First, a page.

'The Drug Whisperer' | Drivers Arrested While Stone Cold Sober
Drunk driving arrests are down sharply after decades of aggressive enforcement while drugged driving arrests are climbing. That’s why Georgia has more than 250 officers with special ‘Drug Recognition Expert’ training. But the 11Alive Investigators discovered those ‘experts’ sometimes put innocent people behind bars.
Drunk driving arrests are down sharply after decades of aggressive enforcement, while drugged driving arrests are climbing.
Georgia now has more than 250 officers with special ‘drug recognition expert’ training.
But 11Alive News Chief Investigator Brendan Keefe discovered some drivers are getting arrested for driving stoned — even when their drug tests came back clean.
CHAPTER 1: DRIVERS ARRESTED WHILE STONE COLD SOBER
Katelyn Ebner was arrested after she left her job as a server at a bar in Cobb County.
Cobb County Police Officer T.T. Carroll: “You said you haven’t had anything to drink tonight?”
Katelyn Ebner: “Not tonight, no.”
Officer Carroll: “Not tonight, okay. One of the things we do is we ask people to blow through this thing, okay.”
Officer Carroll:“I’m going to ask you a question, okay? When was the last time you smoked marijuana?”
Katelyn Ebner:“Oh, I don’t do that. I can give you a drug test right now.”
Officer Carroll:“You don’t smoke marijuana?”
Katelyn Ebner:“I do not, no.”
Officer Carroll:“Okay. Well, you’re showing me indicators that you have been smoking marijuana, okay?”
“I didn’t realize that you could get arrested for something that you didn’t do,” Ebner told Keefe. “That never crossed my mind until it happened to me.”
Officer Carroll: “Watch your wrists for me, I don’t want to pinch you.”
Katelyn Ebner: “I’m going to jail for marijuana?”
Officer Carroll: “No, ma’am — not possession, unless I find any in your car. I believe you’re impaired by the marijuana you’ve smoked.”
Katelyn Ebner: “Okay, so when I do a drug test, I’ll be free to go, correct?”
Officer Carroll: “You’re going to jail, ma’am. Okay? I don’t have a magical drug test that I can give you right now.”
“Before you felt the handcuffs closing over your wrist, did you understand just how serious this was?” Keefe asked Ebner.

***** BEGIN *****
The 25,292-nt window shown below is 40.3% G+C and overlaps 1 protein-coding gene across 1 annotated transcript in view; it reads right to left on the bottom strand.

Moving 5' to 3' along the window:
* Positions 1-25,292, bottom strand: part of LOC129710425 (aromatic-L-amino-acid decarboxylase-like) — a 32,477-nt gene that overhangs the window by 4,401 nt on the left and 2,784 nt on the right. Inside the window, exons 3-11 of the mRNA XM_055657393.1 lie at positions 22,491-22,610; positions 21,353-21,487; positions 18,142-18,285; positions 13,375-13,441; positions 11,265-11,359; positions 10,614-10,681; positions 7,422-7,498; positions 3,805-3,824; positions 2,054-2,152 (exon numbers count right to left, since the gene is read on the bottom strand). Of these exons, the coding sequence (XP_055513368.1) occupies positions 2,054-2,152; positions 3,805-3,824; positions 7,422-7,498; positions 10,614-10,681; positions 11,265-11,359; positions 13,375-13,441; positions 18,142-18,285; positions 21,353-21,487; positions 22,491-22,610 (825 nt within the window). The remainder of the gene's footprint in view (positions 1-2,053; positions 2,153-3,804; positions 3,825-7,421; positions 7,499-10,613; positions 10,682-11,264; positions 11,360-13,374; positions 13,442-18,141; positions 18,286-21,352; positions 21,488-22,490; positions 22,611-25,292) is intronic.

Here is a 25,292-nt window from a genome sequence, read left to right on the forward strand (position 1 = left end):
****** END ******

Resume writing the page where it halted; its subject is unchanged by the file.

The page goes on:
“I didn’t understand,” Ebner said. “As soon as I took that breathalyzer, I thought I was going home.”
The waitress spent the night in jail, had her alcohol server’s permit revoked because of the arrest. After four months, prosecutors dismissed all her charges — because the blood test came back completely clean.
“You had to spend months — and thousands of dollars — proving your innocence,” Keefe said.
“I did,” Ebner said.
Officer Carroll: “When’s the last time you smoked weed?”
Princess Mbamara: “I don’t smoke weed.”
Officer Carroll: “You don’t smoke weed?”
Princess Mbamara: “No. Not at all.”
Officer Carroll: “Okay.”
The same thing happened to college student Princess Mbamara two weeks earlier — on Good Friday.
Officer Carroll: “Just one second — Just give me one second.”
Princess Mbamara: “You’re arresting me!?”
Officer Carroll: “That’s correct.”
Princess Mbamara: “Sir, hold on one second. I’m complying.”
“I didn’t understand,” Mbamara told Keefe. “I was like, ‘Why are you arresting me? What did I do? I did everything. I walked the straight line, I touched my nose, I did everything you asked.’ I was like, ‘Why am I getting arrested?’ And he said, ‘DUI of a substance.’ And I was like, ‘What!?'”
Princess Mbamara: “You’re arresting me because you think I smoke marijuana?”
Officer Carroll: “I think you’re impaired by cannabis, yes, ma’am.”
Princess Mbamara: “Sir, I don’t smoke weed! Is there a way you can test me right now?”
Princess Mbamara was also jailed. She fought the DUI-drug charges for half of 2016.
“So the blood test comes back, and they toss the case?” Keefe asked.
Princess Mbamara’s toxicology screening only showed positive for lidocaine – an over-the-counter medication used in products like these back pain medication patches, available for less than $10 at Walmart.
“I remember my lawyer trying to talk about a deal,” she said. “I was like, ‘I’m not taking a deal. I didn’t do anything! I want more than just a deal — I want more than just dismissal; I want my life back. Can you reverse time? If you can go back in time, then that’s what I really want.'”
Mbamara’s toxicology screen came back and only showed positive for lidocaine — an over-the-counter local topical anesthetic used in transdermal patches to treat back pain, insect bites and other types of pain and discomfort. Lidocaine can be found in many other anti-burn, anti-itch and pain creams, lotions and medications sold both over-the-counter and by prescription under a myriad of brand names, including Aspercreme, Icy Hot, Salonpas, Preparation H, Gold Bond, Solarcaine and others.
An Auburn University student was also arrested by Officer Carroll using the same drug recognition screening protocol. After his blood and urine tests came back negative, charges were dropped by the prosecutor five months later.
Officer Carroll: “How’re you doing?”
Auburn Student: “I’m doing great.”
Officer Carroll: “Okay — Let’s just walk over here for a second.”
Auburn Student: “All right.”
Months later, it happened again to an Auburn University student.
Officer Carroll: “You’re giving me indicators that you have consumed marijuana, okay? So at this time, I believe that your failure to maintain lane was the reason for that — so you’re being placed under arrest for DUI, okay?”